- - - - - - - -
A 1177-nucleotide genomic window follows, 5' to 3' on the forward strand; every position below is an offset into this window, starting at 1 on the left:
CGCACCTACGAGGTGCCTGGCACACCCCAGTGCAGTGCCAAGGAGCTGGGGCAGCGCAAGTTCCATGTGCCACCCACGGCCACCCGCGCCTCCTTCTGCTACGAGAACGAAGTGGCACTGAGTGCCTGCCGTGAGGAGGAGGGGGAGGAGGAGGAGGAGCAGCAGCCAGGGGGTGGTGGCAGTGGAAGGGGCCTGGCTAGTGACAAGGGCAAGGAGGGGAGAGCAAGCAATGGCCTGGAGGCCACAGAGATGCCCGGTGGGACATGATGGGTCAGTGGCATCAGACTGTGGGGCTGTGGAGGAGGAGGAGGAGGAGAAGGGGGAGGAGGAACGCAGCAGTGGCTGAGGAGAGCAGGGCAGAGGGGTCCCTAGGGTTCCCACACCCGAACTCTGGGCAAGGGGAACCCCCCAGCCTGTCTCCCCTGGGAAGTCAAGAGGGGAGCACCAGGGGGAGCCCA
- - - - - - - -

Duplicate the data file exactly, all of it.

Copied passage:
A 1177-nucleotide genomic window follows, 5' to 3' on the forward strand; every position below is an offset into this window, starting at 1 on the left:
CGCACCTACGAGGTGCCTGGCACACCCCAGTGCAGTGCCAAGGAGCTGGGGCAGCGCAAGTTCCATGTGCCACCCACGGCCACCCGCGCCTCCTTCTGCTACGAGAACGAAGTGGCACTGAGTGCCTGCCGTGAGGAGGAGGGGGAGGAGGAGGAGGAGCAGCAGCCAGGGGGTGGTGGCAGTGGAAGGGGCCTGGCTAGTGACAAGGGCAAGGAGGGGAGAGCAAGCAATGGCCTGGAGGCCACAGAGATGCCCGGTGGGACATGATGGGTCAGTGGCATCAGACTGTGGGGCTGTGGAGGAGGAGGAGGAGGAGAAGGGGGAGGAGGAACGCAGCAGTGGCTGAGGAGAGCAGGGCAGAGGGGTCCCTAGGGTTCCCACACCCGAACTCTGGGCAAGGGGAACCCCCCAGCCTGTCTCCCCTGGGAAGTCAAGAGGGGAGCACCAGGGGGAGCCCA